An Orgasm a Day Good for Health, National Health Service Tells U.K. Teens
By Hilary White
LONDON, July 15, 2009 (LifeSiteNews.com) – While the nation’s teen pregnancy and abortion rates continue to rise, Britain’s National Health Service (NHS) is telling teens that “an orgasm a day keeps the doctor away.” Entitled “Pleasure,” a new booklet intended for distribution in public schools has been approved by the government’s top sex-promotion groups, Brook and the Family Planning Association.
The pamphlet, which has been distributed to teachers, parents and youth social workers in the Yorkshire industrial city of Sheffield, says that teens can reduce their risk of heart attack with more sex. It asks, “What about sex twice a week? Health promotion experts advocate five portions of fruit and veg a day and 30 minutes’ physical activity three times a week.”
The pamphlet is intended for teens over the age of 14, the primary target group of government attempts to reduce the pregnancy rate. It says that some experts focus too much on “safe sex” and fail to emphasize sexual enjoyment.
The booklet tells teachers and carers to “promote masturbation to young women and men, such as it can feel really good and pleasurable and [it helps] to explore and find out about your body.”
It goes on: “Ensure discussions take place with young people that cover experimentation in sexual relationships to try to dispel the myth that there is only one way to have ‘proper’ sex (ie penetration).”
Steve Slack, Director of the Centre for HIV & Sexual Health at NHS Sheffield, told media that as long as teens are fully informed about sex and are making their decisions freely as part of a “caring relationship,” they have as much right as an adult to sex.
In 2006, when Sheffield was noted to have one of the highest rates of teen pregnancy in the country, Slack told media that “a number of initiatives” were planned to reduce underage conceptions. He said he was confident that the city would meet targets set in 1999 by the Blair government to halve its teenage pregnancy rates by 2010.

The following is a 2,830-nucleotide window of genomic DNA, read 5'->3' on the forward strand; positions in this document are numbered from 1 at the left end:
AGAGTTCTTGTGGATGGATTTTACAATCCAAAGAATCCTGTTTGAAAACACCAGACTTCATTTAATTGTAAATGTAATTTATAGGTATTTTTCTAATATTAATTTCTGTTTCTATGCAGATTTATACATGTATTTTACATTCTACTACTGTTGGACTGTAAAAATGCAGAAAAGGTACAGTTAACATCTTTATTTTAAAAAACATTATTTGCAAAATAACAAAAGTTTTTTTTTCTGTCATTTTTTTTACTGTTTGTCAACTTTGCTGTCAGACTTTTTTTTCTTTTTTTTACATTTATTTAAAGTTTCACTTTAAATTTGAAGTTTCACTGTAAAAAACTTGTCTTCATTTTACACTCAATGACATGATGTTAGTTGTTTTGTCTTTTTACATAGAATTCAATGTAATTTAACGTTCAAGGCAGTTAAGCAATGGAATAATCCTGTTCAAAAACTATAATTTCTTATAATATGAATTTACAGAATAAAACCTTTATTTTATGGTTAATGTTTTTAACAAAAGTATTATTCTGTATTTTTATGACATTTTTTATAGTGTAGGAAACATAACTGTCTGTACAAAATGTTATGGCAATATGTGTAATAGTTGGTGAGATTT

However, by 2006 the government-sponsored programs that involved more sex education at younger ages, had resulted in the teen pregnancy rate rising to record-breaking levels. This increase was noted at a time when other Yorkshire towns were recording lower pregnancy rates of unmarried girls under 18.
Dr. Trevor Stammers, head of the Christian Medical Fellowship told the Daily mail, “It is unbelievable that this is being sent to schools.”
Speaking for the Christian lobby group Family and Youth Concern, Dr. Stammers said, “I’d like to know what scientific evidence there is to back this up. There are an awful lot of overpaid and under-occupied health promotion officers around who are obsessed with sex.”
Encouraging underage sex, he said, was “nothing less than encouraging child abuse.” “If the NHS wants to promote a healthy heart, as it says it does in this leaflet, it should put the money into reducing smoking and alcohol,” he said.
But Sue Greig, a consultant in public health at NHS Sheffield, dismissed concerns that the pamphlet will encourage young people to have sex.
She said in countries where there is more “openness about sex,” like the Netherlands, young people wait longer than British teenagers before “having their first experience.”
Despite such assurances, the insistence of government on encouraging teen sex is starting to be rejected on both sides of the political fence. Last week, Yasmin Alibhai-Brown, a self-described “left-of-centre” columnist, wrote in the Daily Mail castigating the Labour government for continuing its “catastrophic” course of more and more explicit sex education for younger children that, she said, has been a “monumental failure.”
The recent decision to introduce sex education in primary schools is “a mark of desperation,” she wrote. It has institutionalized the “sexualisation of young children, incontrovertibly one of the main reasons for the alarming teen pregnancy statistics.”
“British children know enough already about sex; it shouts at them from billboards, whispers to them in magazines and newspapers, entices them on the internet and on TV, and consumes them in modern books for children, too.
“The problem is that this sexual awareness is received and ingested but with no guidance on consequences, nor any cautionary social mores.”
About 40,000 teenagers become pregnant every year in the UK, the highest level in Western Europe. Recently released statistics show that more than half of British teen pregnancies are ended by abortion.
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